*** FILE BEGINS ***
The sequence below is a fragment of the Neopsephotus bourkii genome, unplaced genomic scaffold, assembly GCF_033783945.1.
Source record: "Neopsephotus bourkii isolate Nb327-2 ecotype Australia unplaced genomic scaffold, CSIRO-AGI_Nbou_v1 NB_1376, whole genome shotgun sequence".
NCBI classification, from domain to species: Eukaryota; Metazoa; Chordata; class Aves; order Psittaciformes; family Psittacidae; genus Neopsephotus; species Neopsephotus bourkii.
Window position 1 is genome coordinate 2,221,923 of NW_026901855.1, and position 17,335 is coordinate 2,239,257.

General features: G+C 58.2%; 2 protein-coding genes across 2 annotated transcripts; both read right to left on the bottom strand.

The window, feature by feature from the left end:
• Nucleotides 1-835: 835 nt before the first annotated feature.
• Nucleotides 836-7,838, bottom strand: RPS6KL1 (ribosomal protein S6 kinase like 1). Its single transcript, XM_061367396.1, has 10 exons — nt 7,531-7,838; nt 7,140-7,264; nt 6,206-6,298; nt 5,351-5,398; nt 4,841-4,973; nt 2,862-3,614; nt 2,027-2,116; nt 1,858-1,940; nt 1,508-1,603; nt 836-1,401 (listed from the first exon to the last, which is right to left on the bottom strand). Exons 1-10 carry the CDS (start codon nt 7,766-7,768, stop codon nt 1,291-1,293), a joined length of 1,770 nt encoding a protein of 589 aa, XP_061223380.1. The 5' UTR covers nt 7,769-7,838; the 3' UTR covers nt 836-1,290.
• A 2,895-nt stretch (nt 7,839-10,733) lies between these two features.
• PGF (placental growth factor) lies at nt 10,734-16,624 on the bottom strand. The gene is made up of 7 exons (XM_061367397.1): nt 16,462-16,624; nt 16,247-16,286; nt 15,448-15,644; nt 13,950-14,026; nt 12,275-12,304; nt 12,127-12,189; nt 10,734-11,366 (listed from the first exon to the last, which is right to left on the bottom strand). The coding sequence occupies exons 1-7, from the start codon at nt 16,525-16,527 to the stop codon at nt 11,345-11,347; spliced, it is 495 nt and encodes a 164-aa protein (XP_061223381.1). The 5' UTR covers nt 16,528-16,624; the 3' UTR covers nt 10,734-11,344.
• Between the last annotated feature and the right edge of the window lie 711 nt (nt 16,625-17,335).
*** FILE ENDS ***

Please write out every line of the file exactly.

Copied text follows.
The sequence below is a fragment of the Neopsephotus bourkii genome, unplaced genomic scaffold, assembly GCF_033783945.1.
Source record: "Neopsephotus bourkii isolate Nb327-2 ecotype Australia unplaced genomic scaffold, CSIRO-AGI_Nbou_v1 NB_1376, whole genome shotgun sequence".
NCBI classification, from domain to species: Eukaryota; Metazoa; Chordata; class Aves; order Psittaciformes; family Psittacidae; genus Neopsephotus; species Neopsephotus bourkii.
Window position 1 is genome coordinate 2,221,923 of NW_026901855.1, and position 17,335 is coordinate 2,239,257.

General features: G+C 58.2%; 2 protein-coding genes across 2 annotated transcripts; both read right to left on the bottom strand.

The window, feature by feature from the left end:
• Nucleotides 1-835: 835 nt before the first annotated feature.
• Nucleotides 836-7,838, bottom strand: RPS6KL1 (ribosomal protein S6 kinase like 1). Its single transcript, XM_061367396.1, has 10 exons — nt 7,531-7,838; nt 7,140-7,264; nt 6,206-6,298; nt 5,351-5,398; nt 4,841-4,973; nt 2,862-3,614; nt 2,027-2,116; nt 1,858-1,940; nt 1,508-1,603; nt 836-1,401 (listed from the first exon to the last, which is right to left on the bottom strand). Exons 1-10 carry the CDS (start codon nt 7,766-7,768, stop codon nt 1,291-1,293), a joined length of 1,770 nt encoding a protein of 589 aa, XP_061223380.1. The 5' UTR covers nt 7,769-7,838; the 3' UTR covers nt 836-1,290.
• A 2,895-nt stretch (nt 7,839-10,733) lies between these two features.
• PGF (placental growth factor) lies at nt 10,734-16,624 on the bottom strand. The gene is made up of 7 exons (XM_061367397.1): nt 16,462-16,624; nt 16,247-16,286; nt 15,448-15,644; nt 13,950-14,026; nt 12,275-12,304; nt 12,127-12,189; nt 10,734-11,366 (listed from the first exon to the last, which is right to left on the bottom strand). The coding sequence occupies exons 1-7, from the start codon at nt 16,525-16,527 to the stop codon at nt 11,345-11,347; spliced, it is 495 nt and encodes a 164-aa protein (XP_061223381.1). The 5' UTR covers nt 16,528-16,624; the 3' UTR covers nt 10,734-11,344.
• Between the last annotated feature and the right edge of the window lie 711 nt (nt 16,625-17,335).